Ellie Kinnaird | Candidate Questionnaires | Indy Week

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Ellie Kinnaird

Candidate for NC Senate District 23


Name as it appears on the ballot: Ellie Kinnaird

Full legal name, if different: Eleanor G. Kinnaird

Date of birth: 1931

Campaign website: www.elliekinnaird.org

Occupation & employer: Retired lawyer

Email: ekinnaird1@nc.rr.com

1. Gov. Perdue is proposing a 3/4ths of 1-cent sales tax increase to balance the budget and avoid more cuts to education. Do you support her proposal? A different tax increase? Or no tax increase?

Renewing the 3/4 cent sales tax would have prevented the deep cuts to pre-school, K-12, Community Colleges and the University system the Republicans made in the budget. At this point, however, the State needs to completely re-write the tax code to close the numerous loop-holes, and tax services broadly and lower the tax rates for a fair, rational tax system.

2. Do you support the Racial Justice Act? Is it time for North Carolina to abolish the death penalty?

I was one of the original sponsors of the Racial Justice Act which would have led to a discovery of those death penalty cases which were tainted by racial bias. I introduced a moratorium on the death penalty that passed the Senate, but not the House, that led to five significant in the way capitol charges and trials proceed to protect the accused; this has drastically reduced the number of death sentences. I also introduced a bill to prohibit the execution of the severely mentally ill. North Carolina should abolish the death penalty.

3. Are you in favor of a Voter ID law? Why or why not? What steps can the state take to increase voter participation in elections?

Voter identification is not needed, since cases of voter fraud are negligible and are not large enough to effect the outcome of elections. However, a government issued voter id requirement would have the effect of driving down voter participation of low income people who do not own a car, the elderly who no longer drive and have no drivers' license, students who have only a school issued id, and women who may have changed their name during the course of their lives such that it appears differently on various documents. We must not enact a voter id at all.

4. What is your opinion of Amendment One, the amendment to ban gay marriages, civil unions and all other domestic partnerships other than the marriage of one man and one woman?

I worked and spoke against the Marriage Amendment bill and voted against it. My hope is the U.S. Supreme Court will declare it unconstitutional based on the 14th Amendment equal protection of the law, although this Court cannot be counted on to do the right thing.

5. Do you support a woman's right to choose to terminate her pregnancy? Would you sign a bill requiring that a woman, before choosing abortion, undergo an ultrasound? Be counseled about alternatives? Or in other ways be discouraged from choosing an abortion?

The Republican assault on a woman's right to make a reproductive choice - a most serious of life's decisions - with her conscience, her partner, and her doctor is an attempt at a severe government intrusion on a private life.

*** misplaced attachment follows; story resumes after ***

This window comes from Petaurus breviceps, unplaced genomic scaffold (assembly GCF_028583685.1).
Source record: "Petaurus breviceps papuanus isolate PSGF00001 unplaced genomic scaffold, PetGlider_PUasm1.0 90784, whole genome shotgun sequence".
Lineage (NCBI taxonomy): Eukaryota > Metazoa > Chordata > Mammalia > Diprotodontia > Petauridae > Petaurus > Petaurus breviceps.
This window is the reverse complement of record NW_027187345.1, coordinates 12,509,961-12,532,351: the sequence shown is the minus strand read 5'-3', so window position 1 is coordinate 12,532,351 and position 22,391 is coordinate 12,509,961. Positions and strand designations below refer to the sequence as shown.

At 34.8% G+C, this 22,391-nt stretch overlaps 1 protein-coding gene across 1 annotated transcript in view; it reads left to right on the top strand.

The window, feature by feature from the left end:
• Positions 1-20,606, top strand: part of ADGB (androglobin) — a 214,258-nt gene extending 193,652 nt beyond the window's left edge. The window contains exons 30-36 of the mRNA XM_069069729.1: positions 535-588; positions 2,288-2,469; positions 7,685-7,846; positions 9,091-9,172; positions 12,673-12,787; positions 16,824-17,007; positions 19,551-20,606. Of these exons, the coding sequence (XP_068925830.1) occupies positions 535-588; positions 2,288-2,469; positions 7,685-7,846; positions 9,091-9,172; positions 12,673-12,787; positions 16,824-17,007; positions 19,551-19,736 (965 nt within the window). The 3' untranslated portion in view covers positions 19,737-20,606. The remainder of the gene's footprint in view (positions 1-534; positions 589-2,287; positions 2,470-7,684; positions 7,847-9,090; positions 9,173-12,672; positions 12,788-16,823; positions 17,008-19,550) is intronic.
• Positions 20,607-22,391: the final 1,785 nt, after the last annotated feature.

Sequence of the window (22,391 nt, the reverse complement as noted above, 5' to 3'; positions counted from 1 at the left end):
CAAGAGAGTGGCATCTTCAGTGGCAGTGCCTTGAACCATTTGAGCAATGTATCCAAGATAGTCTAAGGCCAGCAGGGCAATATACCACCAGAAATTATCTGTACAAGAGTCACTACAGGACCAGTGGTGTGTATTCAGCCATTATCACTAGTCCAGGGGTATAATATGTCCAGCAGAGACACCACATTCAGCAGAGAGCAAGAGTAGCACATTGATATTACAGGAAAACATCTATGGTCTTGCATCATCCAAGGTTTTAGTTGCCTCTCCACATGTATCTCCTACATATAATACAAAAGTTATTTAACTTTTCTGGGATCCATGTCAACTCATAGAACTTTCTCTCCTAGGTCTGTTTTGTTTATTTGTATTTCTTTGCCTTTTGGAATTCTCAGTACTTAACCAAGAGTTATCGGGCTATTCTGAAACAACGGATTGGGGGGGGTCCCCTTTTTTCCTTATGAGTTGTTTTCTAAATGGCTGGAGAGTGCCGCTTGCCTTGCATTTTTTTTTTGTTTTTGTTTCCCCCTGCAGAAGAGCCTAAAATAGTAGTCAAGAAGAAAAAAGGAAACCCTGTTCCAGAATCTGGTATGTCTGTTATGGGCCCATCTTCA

6. Should the state take additional steps to encourage solar, wind and other renewable energy sources? Should additional nuclear plants in North Carolina be encouraged, discouraged or stopped?

Solar distributive power, along with energy efficiency, could reshape our dependence on fossil fuels. We should not build any more nuclear power plants in North Carolina. The projected cost are unrealistic and there is no way or place to safely dispose of the radioactive waste.

7. What should we do about fracking—extracting natural gas by fracturing rock underground? Do you view it as a technology ready to use in North Carolina? Or one to be studied carefully before any decision about it is made?

The U.S. Geological Survey has projected that there is very little natural gas in North Carolina. We do know that the extraction process uses millions of gallons of water. North Carolina is a drought-prone state. We also have many private wells that could be contaminated. The disposal of the large quantity of water mixed with dangerous chemicals has to be stored in pools that could pollute our streams, rivers and lakes. The Department of Natural Resources has been tasked with finding protections for each of those problems, but the Mining and Energy Board is charged with oversight. The board is composed of a balance of stakeholders although some environmentalists are concerned that an appointee has a conflict of interest and another was an employee of Haliburton.

8. The General Assembly's been criticized for years as a place where the majority rules and takes unfair advantage to hold onto power, depriving the other party and the public of due-process rights that are basic to a democracy. Do you agree with that criticism? If so, what reforms would you support to make the legislature run better?

One of the guarantees of continued power is in the ability to redistrict. For 104 years, the Democrats controlled the legislature and redistricted the Congressional and legislative maps to protect incumbents. I introduced an Independent Redistricting Commission with a Republican colleague ten years ago. That bill that was not passed. Last term, when the Republicans took control of the legislature, I introduced an Independent Redistricting Commission bill againthat members of neither party would co-sponsor. If re-elected, I will continue to work toward an independent redistricting commission.

9. On reapportionment, both parties have shown that they will abuse the redistricting process when give a chance. Will you support a bill in the next session to turn all future redistricting over to a non-partisan or bi-partisan independent commission?

See above.

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